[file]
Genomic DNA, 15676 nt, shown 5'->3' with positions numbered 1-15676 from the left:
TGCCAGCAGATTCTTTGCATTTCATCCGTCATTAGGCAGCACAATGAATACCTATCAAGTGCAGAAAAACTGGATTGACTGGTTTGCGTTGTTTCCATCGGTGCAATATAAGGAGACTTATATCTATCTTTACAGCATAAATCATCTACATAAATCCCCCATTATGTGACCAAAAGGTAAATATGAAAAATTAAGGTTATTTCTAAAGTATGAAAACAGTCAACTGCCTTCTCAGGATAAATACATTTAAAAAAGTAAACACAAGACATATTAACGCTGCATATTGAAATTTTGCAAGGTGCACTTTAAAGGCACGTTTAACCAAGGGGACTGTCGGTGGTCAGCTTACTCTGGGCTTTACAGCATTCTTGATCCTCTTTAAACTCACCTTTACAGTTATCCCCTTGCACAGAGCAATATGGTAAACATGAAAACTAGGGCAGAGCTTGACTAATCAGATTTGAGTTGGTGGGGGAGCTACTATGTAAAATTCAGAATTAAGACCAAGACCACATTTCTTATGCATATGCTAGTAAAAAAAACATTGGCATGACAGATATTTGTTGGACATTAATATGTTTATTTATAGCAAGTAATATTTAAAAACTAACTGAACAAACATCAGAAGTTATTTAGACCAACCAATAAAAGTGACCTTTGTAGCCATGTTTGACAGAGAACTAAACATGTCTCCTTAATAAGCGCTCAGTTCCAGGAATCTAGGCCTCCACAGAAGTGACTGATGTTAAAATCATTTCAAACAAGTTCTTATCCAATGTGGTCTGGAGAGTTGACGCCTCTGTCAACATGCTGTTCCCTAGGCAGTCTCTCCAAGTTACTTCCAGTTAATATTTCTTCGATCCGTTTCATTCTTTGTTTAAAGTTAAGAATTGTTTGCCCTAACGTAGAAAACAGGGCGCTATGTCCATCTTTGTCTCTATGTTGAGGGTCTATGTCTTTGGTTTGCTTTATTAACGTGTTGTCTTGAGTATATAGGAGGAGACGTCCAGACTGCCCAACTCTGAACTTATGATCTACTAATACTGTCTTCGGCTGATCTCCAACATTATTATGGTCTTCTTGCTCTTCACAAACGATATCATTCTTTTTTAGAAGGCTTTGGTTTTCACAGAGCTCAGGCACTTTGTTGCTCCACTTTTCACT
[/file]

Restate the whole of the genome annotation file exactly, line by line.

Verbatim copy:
Genomic DNA, 15676 nt, shown 5'->3' with positions numbered 1-15676 from the left:
TGCCAGCAGATTCTTTGCATTTCATCCGTCATTAGGCAGCACAATGAATACCTATCAAGTGCAGAAAAACTGGATTGACTGGTTTGCGTTGTTTCCATCGGTGCAATATAAGGAGACTTATATCTATCTTTACAGCATAAATCATCTACATAAATCCCCCATTATGTGACCAAAAGGTAAATATGAAAAATTAAGGTTATTTCTAAAGTATGAAAACAGTCAACTGCCTTCTCAGGATAAATACATTTAAAAAAGTAAACACAAGACATATTAACGCTGCATATTGAAATTTTGCAAGGTGCACTTTAAAGGCACGTTTAACCAAGGGGACTGTCGGTGGTCAGCTTACTCTGGGCTTTACAGCATTCTTGATCCTCTTTAAACTCACCTTTACAGTTATCCCCTTGCACAGAGCAATATGGTAAACATGAAAACTAGGGCAGAGCTTGACTAATCAGATTTGAGTTGGTGGGGGAGCTACTATGTAAAATTCAGAATTAAGACCAAGACCACATTTCTTATGCATATGCTAGTAAAAAAAACATTGGCATGACAGATATTTGTTGGACATTAATATGTTTATTTATAGCAAGTAATATTTAAAAACTAACTGAACAAACATCAGAAGTTATTTAGACCAACCAATAAAAGTGACCTTTGTAGCCATGTTTGACAGAGAACTAAACATGTCTCCTTAATAAGCGCTCAGTTCCAGGAATCTAGGCCTCCACAGAAGTGACTGATGTTAAAATCATTTCAAACAAGTTCTTATCCAATGTGGTCTGGAGAGTTGACGCCTCTGTCAACATGCTGTTCCCTAGGCAGTCTCTCCAAGTTACTTCCAGTTAATATTTCTTCGATCCGTTTCATTCTTTGTTTAAAGTTAAGAATTGTTTGCCCTAACGTAGAAAACAGGGCGCTATGTCCATCTTTGTCTCTATGTTGAGGGTCTATGTCTTTGGTTTGCTTTATTAACGTGTTGTCTTGAGTATATAGGAGGAGACGTCCAGACTGCCCAACTCTGAACTTATGATCTACTAATACTGTCTTCGGCTGATCTCCAACATTATTATGGTCTTCTTGCTCTTCACAAACGATATCATTCTTTTTTAGAAGGCTTTGGTTTTCACAGAGCTCAGGCACTTTGTTGCTCCACTTTTCACT